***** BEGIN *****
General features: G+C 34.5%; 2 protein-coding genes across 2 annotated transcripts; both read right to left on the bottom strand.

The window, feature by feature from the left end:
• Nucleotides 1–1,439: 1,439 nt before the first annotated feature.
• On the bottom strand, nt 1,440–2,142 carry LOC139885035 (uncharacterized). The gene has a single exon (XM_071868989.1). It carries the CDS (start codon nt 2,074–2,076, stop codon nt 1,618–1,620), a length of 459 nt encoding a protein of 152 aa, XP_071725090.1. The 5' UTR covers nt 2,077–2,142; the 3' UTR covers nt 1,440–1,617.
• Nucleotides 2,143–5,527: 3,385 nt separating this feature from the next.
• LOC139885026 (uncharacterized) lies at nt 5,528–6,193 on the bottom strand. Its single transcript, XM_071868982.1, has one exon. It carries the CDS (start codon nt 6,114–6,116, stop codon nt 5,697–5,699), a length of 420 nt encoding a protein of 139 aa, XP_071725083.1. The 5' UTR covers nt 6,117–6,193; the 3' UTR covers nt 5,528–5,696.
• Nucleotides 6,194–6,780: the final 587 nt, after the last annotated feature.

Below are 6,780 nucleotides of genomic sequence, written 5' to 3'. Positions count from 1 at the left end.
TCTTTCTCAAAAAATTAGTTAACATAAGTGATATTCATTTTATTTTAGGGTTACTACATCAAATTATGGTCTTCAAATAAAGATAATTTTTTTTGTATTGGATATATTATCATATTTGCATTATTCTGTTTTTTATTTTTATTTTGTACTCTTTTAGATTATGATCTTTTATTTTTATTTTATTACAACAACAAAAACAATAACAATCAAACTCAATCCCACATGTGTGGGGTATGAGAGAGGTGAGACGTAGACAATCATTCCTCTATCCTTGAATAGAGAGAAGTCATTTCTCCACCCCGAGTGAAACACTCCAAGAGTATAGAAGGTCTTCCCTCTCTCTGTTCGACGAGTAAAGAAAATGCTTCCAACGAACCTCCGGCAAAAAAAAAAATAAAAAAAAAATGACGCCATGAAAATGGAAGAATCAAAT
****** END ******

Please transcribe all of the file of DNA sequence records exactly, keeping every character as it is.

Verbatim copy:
General features: G+C 34.5%; 2 protein-coding genes across 2 annotated transcripts; both read right to left on the bottom strand.

The window, feature by feature from the left end:
• Nucleotides 1–1,439: 1,439 nt before the first annotated feature.
• On the bottom strand, nt 1,440–2,142 carry LOC139885035 (uncharacterized). The gene has a single exon (XM_071868989.1). It carries the CDS (start codon nt 2,074–2,076, stop codon nt 1,618–1,620), a length of 459 nt encoding a protein of 152 aa, XP_071725090.1. The 5' UTR covers nt 2,077–2,142; the 3' UTR covers nt 1,440–1,617.
• Nucleotides 2,143–5,527: 3,385 nt separating this feature from the next.
• LOC139885026 (uncharacterized) lies at nt 5,528–6,193 on the bottom strand. Its single transcript, XM_071868982.1, has one exon. It carries the CDS (start codon nt 6,114–6,116, stop codon nt 5,697–5,699), a length of 420 nt encoding a protein of 139 aa, XP_071725083.1. The 5' UTR covers nt 6,117–6,193; the 3' UTR covers nt 5,528–5,696.
• Nucleotides 6,194–6,780: the final 587 nt, after the last annotated feature.

Below are 6,780 nucleotides of genomic sequence, written 5' to 3'. Positions count from 1 at the left end.
TCTTTCTCAAAAAATTAGTTAACATAAGTGATATTCATTTTATTTTAGGGTTACTACATCAAATTATGGTCTTCAAATAAAGATAATTTTTTTTGTATTGGATATATTATCATATTTGCATTATTCTGTTTTTTATTTTTATTTTGTACTCTTTTAGATTATGATCTTTTATTTTTATTTTATTACAACAACAAAAACAATAACAATCAAACTCAATCCCACATGTGTGGGGTATGAGAGAGGTGAGACGTAGACAATCATTCCTCTATCCTTGAATAGAGAGAAGTCATTTCTCCACCCCGAGTGAAACACTCCAAGAGTATAGAAGGTCTTCCCTCTCTCTGTTCGACGAGTAAAGAAAATGCTTCCAACGAACCTCCGGCAAAAAAAAAAATAAAAAAAAAATGACGCCATGAAAATGGAAGAATCAAAT